Avian influenza

Avian influenza

Avian Influenza (AI) or "Bird Flu" is a highly contagious viral infection which can affect all species of birds and can manifest itself in different ways depending mainly on the ability of the virus to cause disease (pathogenicity) and on the species affected.

Influenza infections in birds are divided in two groups on the basis of their pathogenicity:

  • Highly Pathogenic Avian Influenza (HPAI): spreads rapidly causing serious disease with high mortality (up to 100% within 48 hours) in most poultry species (except domestic waterfowl)
  • Low Pathogenic Avian Influenza (LPAI): causing generally a mild disease, may easily go undetected

Latest Developments

The highly pathogenic avian influenza (HPAI) H5N8 virus was first detected in the EU on 27 October 2016 in one wild bird (mute swan) that had been found dead at Lake Fehér-to in Csongrád County, Hungary. Since then the virus has been identified in wild birds in further 22 Member States: Germany, Croatia, Austria, Denmark, the Netherlands, Sweden, Finland, Romania, France, Bulgaria, Greece, the United Kingdom, the Czech Republic, Slovakia, Slovenia, Italy, Ireland, Spain, Portugal, Poland, Belgium and in Lithuania. The virus was last detected in a whooper swan in Finland in mid-June.

In 18 Member States the virus was detected in poultry farms, namely in Hungary, Germany, Croatia, Austria, Denmark, the Netherlands, Sweden, Romania, France, Bulgaria, Greece, the United Kingdom, the Czech Republic, Slovakia, Italy, Spain, Poland and Belgium. Member States with a high density of duck and geese holdings have been most affected. The number of outbreaks in poultry and captive birds has sharply decreased. However, a few late detections were made in ornamental hobby birds in Belgium since early June.

Besides the HPAI virus of subtype H5N8, further virus subtypes of highly pathogenic avian influenza have been detected, H5N5, H5N6 and H5N1. The EU Reference Laboratory for avian influenza (EURL) concluded that the HPAI H5N8 and H5N5 viruses are still predominantly bird viruses without any specific increased affinity for humans. In relation to the H5N6 strain the EURL also stated that this virus does not appear to be the same as the strain currently circulating in Far East Asia that has been associated with cases in both poultry and humans and that genetic sequencing indicates that these viruses are a result of further reassortment involving H5N8 HPAI and endemic Eurasian viruses. The HPAI H5N1 subtype was detected in France and appears to be linked to the previous epidemic and is therefore of European origin.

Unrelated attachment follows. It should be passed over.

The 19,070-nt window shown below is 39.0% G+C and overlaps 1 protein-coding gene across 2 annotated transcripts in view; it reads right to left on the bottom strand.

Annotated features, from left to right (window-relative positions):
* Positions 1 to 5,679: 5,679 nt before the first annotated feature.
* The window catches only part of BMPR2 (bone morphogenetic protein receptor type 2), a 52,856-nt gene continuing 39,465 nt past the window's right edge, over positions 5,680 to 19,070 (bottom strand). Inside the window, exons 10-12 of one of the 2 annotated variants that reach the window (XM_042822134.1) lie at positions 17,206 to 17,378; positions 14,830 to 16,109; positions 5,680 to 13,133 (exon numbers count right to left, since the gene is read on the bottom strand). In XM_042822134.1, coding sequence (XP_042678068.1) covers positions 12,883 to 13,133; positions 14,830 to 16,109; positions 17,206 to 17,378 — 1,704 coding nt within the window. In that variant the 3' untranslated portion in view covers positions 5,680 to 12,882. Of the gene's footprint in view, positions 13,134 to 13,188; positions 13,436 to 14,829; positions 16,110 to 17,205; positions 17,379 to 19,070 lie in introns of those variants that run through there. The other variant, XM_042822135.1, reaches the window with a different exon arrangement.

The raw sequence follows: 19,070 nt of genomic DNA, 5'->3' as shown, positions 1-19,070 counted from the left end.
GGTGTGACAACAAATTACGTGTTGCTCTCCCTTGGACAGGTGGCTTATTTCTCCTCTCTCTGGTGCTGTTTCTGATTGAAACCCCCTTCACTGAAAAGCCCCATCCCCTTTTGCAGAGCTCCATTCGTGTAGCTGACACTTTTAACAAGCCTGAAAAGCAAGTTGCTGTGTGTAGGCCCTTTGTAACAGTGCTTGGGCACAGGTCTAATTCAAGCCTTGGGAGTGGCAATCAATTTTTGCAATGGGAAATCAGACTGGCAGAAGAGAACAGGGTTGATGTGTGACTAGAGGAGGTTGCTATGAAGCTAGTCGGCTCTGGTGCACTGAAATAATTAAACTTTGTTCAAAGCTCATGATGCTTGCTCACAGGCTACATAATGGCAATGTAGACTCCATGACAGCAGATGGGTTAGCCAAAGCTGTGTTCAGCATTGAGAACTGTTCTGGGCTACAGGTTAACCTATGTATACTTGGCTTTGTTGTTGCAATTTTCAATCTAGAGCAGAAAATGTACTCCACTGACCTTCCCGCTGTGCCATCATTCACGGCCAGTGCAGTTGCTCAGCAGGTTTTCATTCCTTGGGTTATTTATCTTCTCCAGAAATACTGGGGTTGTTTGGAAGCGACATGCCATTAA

The veterinary authorities of affected Member States immediately took EU control measures (Council Directive 2005/94/EC) to possibly prevent virus spread to other poultry holdings and established protection and surveillance zones around the infected holdings. The Commission continues to call for maintaining extreme vigilance and strict biosecurity on farms to prevent contacts between wild birds and poultry. It has adopted urgent protective measures in relation to these outbreaks. The disease situation and the measures adopted by the Commission are regularly reviewed during the periodical meetings of EU Member State experts at the Standing Committee on Plants, Animals, Food and Feed.

The Commission has also adopted rules on biosecurity and risk mitigating measures on poultry farms, in particular directed at preventing contact with wild birds, as well as early detection systems. The implementation of these measures by the farmers is crucial to prevent further outbreaks on farms.

A detailed overview on the situation in Member States and the adopted measures is given in the Chronology of events, a map and in the ADNS overview reports.

The European Food Safety Authority is working on a comprehensive scientific opinion on avian influenza and has issued an interim scientific statement, in particular on biosecurity in relation to the current epidemic.

The European Centre for Disease Prevention and Control publishes reports and risk assessments in relation to the relevance of avian influenza for humans: risk assessment on public health.

The EU works closely with international partners in the fight against avian influenza. Regular contacts and information exchange occur between the European Commission, the World Organisation for Animal Health (OIE), the World Health Organisation (WHO) and the Food and Agriculture Organisation (FAO).

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EU legislation

Surveillance for Avian Influenza


Emergency and control measures

Chief Veterinary Officers and EU-RLs

Human Health Implications

Highly Pathogenic Avian Influenza